Grave Goods

Funeral Urns
A special subtext to Grave Goods

The original concept for this exhibit was a more modest one, sparked by conversations with my artist friends Brenda Roy, Diane Edwards, and David Robertson:

'Slate Container' by Brenda Roy
Diane Edwards at work on Boxes
'Forged Vessel' by David Robertson

A long while back, Brenda had mentioned a repeating competition held out of the USA for contemporary designs for funeral urns. The story goes that a major funeral company in California was having a difficult time getting attractive containers for the ashes of those cremated. As the 'Hippy' generation gets older, more and more people are wanting cremation for their remains. Along with this is an increasing number of North Americans who have embraced other religious paths than main line Christian. To remedy this, a competition was started, with prizes given for outstanding work. On top of this, the sponsoring company would also purchase a good number of the top works for the use of their own clients.

Very interesting, I thought. Latter I had one of those late night conversations with David, concerning work, life, the universe (everything). Both of us were floundering a wee bit and running out of ideas and inspiration. I mentioned those other two conversations, and we started thinking about using forged steel as a material for 'containers'.
Hmmm... Now it turned out that Diane (who works in marquetry) had actually created some specific containers for ashes in the past. She was able to pass on some information about sizes and other requirements. At the time we also discussed an idea for organizing a group artisan show - specifically of funeral urns rendered in any number of mediums.

I then got side tracked into pulling together a different concept exhibit - Out of the Fiery Furnace. That group exhibit showcased the work of artists who 'directly manipulate their materials while those are incandescent'. David, it turned out, had not only remembered those late night ramblings, he had acted on them. One of his contributions to Furnace was 'Forged Vessel', his first crack at creating a urn using blacksmithing techniques.

Grave Goods came about as an expansion of that original concept of an exhibit of contemporary artists creating funeral urns. That particular class of object remains as a kind of hidden subtext to the larger exhibit.
It may be a wee bit crass, but the truth is we all need to sell some of our work to survive (!) As the current generation of 'post war babies' ages and dies, there is an increasing demand for not only cremation - but also less traditional containers for those ashes. Put together this looks like an excellent opportunity for we artisans to exercise our creative abilities. These objects by their very nature require the best quality workmanship, inspired designs - and for once the cost of the object is not a serious limitation. On top of all that, these objects are sure to be treasured and preserved into the future, perhaps the best reward for the artist of all. According the to information on the Cremation Association of North America web site, in Canada over 45 % of all burials involve cremation.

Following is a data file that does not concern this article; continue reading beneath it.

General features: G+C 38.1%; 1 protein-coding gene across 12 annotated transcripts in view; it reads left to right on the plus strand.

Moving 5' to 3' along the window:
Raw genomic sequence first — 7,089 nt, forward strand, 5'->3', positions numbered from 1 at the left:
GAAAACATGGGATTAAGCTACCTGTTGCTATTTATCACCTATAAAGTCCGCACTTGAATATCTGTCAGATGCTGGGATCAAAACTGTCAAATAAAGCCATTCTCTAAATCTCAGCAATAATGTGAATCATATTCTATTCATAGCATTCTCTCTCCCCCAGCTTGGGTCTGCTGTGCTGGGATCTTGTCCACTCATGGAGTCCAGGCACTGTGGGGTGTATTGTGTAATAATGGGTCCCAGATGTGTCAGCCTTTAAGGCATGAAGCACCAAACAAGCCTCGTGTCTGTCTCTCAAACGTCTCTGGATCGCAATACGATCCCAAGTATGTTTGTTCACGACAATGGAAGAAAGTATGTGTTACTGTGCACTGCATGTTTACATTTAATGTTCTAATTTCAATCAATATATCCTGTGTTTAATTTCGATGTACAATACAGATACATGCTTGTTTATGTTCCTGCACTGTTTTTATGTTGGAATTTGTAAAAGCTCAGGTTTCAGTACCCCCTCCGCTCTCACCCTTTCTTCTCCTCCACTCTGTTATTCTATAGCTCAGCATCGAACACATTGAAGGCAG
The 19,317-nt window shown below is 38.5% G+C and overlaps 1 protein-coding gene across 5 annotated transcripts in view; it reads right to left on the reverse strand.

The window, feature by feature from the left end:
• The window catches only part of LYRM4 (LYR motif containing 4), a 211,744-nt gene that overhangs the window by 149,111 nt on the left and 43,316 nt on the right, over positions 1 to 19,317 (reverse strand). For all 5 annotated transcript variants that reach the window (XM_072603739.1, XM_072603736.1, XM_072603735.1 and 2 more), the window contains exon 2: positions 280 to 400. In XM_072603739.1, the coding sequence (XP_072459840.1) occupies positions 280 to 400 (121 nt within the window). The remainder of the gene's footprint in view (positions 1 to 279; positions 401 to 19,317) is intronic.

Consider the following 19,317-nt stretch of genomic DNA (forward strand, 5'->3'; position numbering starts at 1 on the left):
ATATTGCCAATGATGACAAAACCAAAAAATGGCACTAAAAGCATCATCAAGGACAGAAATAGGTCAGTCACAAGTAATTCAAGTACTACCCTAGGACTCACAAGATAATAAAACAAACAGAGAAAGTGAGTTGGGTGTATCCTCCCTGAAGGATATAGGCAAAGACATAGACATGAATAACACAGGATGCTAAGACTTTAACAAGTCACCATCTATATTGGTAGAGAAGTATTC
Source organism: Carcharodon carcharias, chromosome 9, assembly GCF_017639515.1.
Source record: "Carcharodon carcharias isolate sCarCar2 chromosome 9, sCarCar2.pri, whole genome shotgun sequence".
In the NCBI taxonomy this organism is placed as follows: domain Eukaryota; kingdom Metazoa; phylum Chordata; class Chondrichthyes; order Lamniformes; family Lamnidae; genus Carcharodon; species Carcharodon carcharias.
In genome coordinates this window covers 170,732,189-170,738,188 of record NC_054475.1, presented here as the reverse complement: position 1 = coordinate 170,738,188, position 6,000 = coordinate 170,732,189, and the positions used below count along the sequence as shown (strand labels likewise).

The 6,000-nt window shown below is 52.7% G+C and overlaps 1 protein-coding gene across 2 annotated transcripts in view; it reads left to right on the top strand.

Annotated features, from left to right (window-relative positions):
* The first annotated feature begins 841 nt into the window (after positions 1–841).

To that end I am suggesting to contributing artisans consider making at least one of their submitted pieces a container that might be used to hold ashes. This obviously will apply most easily to those people working in the 'hard' media.

A few technical details:

the Cremation Association of North America
This web site certainly worth a look, there are a number of fact filled articles available in PDF download format.

Earthen Vessel

"... a general rule of thumb when choosing an appropriate size of urn is to match the weight of the individual at the time of death with the cubic inch capacity. For example a 175 pound individual would require a vessel of 175 cubic inches or larger. "
Earthen Vessel is a gallery store run by John Reid in Calgary. It specializes in funeral urns - original art objects by Canadian artists.

Information from Diane Edwards

"...from a funeral service company (actually from Waterloo, Ont) was for the standard cardboard box, containing a plastic bag with a variable size of burnt offerings inside. I think the box size was determined by the largest size necessary. The size I was given was 9" wide, 4 3/4" high, and 5 1/2 " deep. "
Of course that standard box that Dianne refers to would be the 'take home container', the plastic bag inside would certainly fit into different proportions. Remember that often ashes are divided into smaller containers. This may be to share them amongst family members (a matched set of containers?) . Of course it may not prove necessary to hold all of the ashes - perhaps just part of the total (after the rest have been scattered at some significant location would be a good example).

" FUNERIA promotes and sells original, finely handcrafted urns, vessels, and personal memorial art made by artists, to those who seek art to honour a beautiful life. "
This is the company which holds the biannual design competition mentioned earlier. Worth a look to see what is available on the commercial end, at least in the USA.

One of the intentions of Grave Goods is to attract the attention of the Funeral Industry to the possibilities provided by the work of contemporary artists, be it funeral urns or standing memorials. We are hoping to acquire funding support from related area businesses. Tentative plans at this point are also to invite industry representatives to the Sponsors and Patron's Gala Preview on Friday Sept 5 (the evening before the exhibit opens to the general public).

Regardless of whether you might chose to submit an urn as part of your object collection for Grave Goods - I hope this information will get those creative juices flowing...